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CHISHOLM, Minn. – Three decades since the rape and murder of Nancy Daugherty in the close-knit city of Chisholm, a 52-year-old man, Michael Carbo Jr., living in that very community was arrested for the crime Wednesday on probable cause of second-degree murder.
"This is the day Nancy Daugherty's family and all of Chisholm have waited for, for over 34 years. And after all these years — take a killer off our streets," said Chisholm Police Chief Vernon Manner at a late-night press conference Wednesday. Carbo's arrest happened Wednesday afternoon after investigators say his DNA came back earlier in the day with a match to DNA collected from the crime scene back in 1986. Carbo was never an identified suspect in the case until now, according to officials.
Daugherty was a 38-year-old mother of two and worked as an aide at a local nursing home. She also volunteered as an emergency medical technician for the Chisholm Ambulance Service. Daugherty was last seen alive shortly after midnight July 16, 1986.
She was found naked on her bed in her Chisholm home after being raped, beaten and strangled to death.
There were signs of a struggle, but no signs of forced entry. Her killer made a clear escape, locking the door behind, but leaving behind bodily fluids that would eventually help investigators make this significant break in the case.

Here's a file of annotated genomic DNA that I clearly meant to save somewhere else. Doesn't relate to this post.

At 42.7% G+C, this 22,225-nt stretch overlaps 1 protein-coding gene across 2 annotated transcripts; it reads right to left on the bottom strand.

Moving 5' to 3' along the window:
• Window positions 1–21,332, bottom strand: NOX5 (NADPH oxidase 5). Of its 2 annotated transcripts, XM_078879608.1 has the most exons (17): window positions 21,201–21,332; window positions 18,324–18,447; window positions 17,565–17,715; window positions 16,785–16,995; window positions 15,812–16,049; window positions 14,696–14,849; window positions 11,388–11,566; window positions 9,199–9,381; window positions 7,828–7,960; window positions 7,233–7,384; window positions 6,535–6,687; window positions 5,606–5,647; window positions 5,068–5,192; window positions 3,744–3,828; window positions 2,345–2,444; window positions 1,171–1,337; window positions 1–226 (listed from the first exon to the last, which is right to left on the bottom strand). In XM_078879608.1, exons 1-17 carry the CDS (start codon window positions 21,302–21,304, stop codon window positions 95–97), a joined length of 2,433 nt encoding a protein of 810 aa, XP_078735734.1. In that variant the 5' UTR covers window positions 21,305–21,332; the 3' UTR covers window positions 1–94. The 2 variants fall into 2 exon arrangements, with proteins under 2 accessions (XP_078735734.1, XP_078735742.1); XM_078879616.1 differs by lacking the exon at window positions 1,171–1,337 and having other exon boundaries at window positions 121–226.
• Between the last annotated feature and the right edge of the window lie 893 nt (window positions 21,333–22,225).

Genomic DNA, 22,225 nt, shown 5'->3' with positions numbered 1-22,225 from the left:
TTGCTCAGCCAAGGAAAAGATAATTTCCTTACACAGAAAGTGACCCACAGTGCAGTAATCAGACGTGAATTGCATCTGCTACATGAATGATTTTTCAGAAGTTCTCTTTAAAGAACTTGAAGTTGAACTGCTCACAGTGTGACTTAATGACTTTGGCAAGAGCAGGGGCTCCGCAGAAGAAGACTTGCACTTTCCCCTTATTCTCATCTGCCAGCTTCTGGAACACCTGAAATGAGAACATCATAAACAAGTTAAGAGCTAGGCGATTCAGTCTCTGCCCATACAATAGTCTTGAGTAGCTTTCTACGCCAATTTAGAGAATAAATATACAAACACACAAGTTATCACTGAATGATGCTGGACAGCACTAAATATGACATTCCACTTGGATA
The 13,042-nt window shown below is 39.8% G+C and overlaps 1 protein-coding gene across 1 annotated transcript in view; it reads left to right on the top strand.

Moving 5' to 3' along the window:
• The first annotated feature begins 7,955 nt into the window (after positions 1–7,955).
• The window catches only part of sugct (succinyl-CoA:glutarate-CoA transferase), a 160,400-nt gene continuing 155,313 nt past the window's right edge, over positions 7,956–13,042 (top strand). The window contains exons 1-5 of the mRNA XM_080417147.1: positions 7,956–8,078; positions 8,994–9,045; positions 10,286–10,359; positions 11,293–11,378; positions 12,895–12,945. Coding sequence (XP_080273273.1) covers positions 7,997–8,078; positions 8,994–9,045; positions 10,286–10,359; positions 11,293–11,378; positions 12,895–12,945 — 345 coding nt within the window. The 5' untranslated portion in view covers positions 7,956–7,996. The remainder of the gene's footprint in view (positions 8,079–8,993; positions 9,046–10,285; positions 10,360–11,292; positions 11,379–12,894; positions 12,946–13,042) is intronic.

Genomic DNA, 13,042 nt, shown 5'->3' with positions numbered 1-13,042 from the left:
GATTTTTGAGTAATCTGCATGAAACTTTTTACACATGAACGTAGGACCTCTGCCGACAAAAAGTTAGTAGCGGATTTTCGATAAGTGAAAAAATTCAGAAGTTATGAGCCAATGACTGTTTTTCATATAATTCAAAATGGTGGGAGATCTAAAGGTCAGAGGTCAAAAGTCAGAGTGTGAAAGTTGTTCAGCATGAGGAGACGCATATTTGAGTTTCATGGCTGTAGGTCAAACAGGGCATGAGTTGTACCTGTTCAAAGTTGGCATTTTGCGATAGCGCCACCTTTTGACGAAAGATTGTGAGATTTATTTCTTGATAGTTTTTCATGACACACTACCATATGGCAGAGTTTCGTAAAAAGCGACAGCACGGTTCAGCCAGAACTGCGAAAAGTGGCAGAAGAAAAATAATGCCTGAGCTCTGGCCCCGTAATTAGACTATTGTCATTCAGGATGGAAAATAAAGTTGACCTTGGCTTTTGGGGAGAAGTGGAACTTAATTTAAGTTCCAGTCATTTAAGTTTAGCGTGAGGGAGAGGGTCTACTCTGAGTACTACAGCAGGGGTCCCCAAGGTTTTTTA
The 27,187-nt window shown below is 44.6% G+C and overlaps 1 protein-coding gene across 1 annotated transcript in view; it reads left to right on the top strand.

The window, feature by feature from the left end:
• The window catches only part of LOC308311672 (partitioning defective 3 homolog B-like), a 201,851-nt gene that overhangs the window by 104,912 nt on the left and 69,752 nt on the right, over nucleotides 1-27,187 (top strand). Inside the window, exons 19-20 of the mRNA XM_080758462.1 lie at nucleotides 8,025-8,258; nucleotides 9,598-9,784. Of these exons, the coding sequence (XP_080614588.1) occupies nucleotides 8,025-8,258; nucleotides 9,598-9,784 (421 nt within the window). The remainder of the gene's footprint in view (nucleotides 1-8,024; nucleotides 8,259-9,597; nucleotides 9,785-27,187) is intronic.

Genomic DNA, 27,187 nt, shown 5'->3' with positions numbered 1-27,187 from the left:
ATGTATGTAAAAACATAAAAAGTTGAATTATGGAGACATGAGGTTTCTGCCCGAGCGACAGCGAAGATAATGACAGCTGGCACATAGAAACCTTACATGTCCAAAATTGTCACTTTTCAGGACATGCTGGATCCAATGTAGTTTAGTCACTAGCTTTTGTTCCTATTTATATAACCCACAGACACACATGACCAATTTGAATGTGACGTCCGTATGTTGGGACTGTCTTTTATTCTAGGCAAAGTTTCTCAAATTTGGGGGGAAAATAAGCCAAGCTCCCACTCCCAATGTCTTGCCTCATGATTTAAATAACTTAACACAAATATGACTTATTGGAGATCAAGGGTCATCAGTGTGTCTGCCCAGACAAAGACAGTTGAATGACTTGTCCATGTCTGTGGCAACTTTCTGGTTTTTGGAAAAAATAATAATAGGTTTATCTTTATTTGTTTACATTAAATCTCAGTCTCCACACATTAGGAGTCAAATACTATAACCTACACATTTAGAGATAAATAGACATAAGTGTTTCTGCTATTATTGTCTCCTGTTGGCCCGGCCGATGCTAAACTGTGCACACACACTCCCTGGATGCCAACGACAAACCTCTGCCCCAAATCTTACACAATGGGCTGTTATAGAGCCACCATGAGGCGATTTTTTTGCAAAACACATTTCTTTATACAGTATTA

Over the years, investigators interviewed and collected DNA from more than 100 people. "Periodic case reviews also happened over the years, but none led to a solid lead in the case, and periodic comparisons of evidence DNA to the DNA database did not result in a match," according to the BCA.
In early 2020, the Chisholm Police Department approached the BCA wanting to provide a sample of the DNA evidence to Parabon, which is a company that analyzes public genealogy databases that have law enforcement programs to generate leads in cases.
Based on the company's analysis and search, Parabon in July identified Carbo as a potential suspect in the case. BCA agents and Chisholm investigators began surveillance of Carbo last week and secretly obtained DNA evidence that was sent to the BCA laboratory for analysis.
On Monday, the BCA laboratory reported a DNA match to the bodily fluids found on the victim and at the scene. And Wednesday morning, investigators obtained a DNA sample directly from Carbo with his consent. The BCA laboratory tested the known DNA sample, providing confirmation Wednesday afternoon of a DNA match.
"They measured the amount of DNA and they look for people that may be related to somebody in publicly available databases. Those genealogists then searched through those databases that are available in public forums that are agreements in place that law enforcement was able to use those and then they're able to determine if somebody was a link in that case. In this case we got this such a lead," said Drew Evans, superintendent of the Bureau of Criminal Apprehension (BCA).
Evans believes this is the first cold case arrest in Minnesota triggered by this type of DNA analysis.
Carbo will be charged as early as Thursday by the St. Louis County Attorney's Office.
"This case illustrates why no case is ever cold for us" Evans said. "Every time we hit a dead end, investigators and scientists go back to the drawing board. Solving this case is proof of the value of tenacious work – even when it's over a span of decades."
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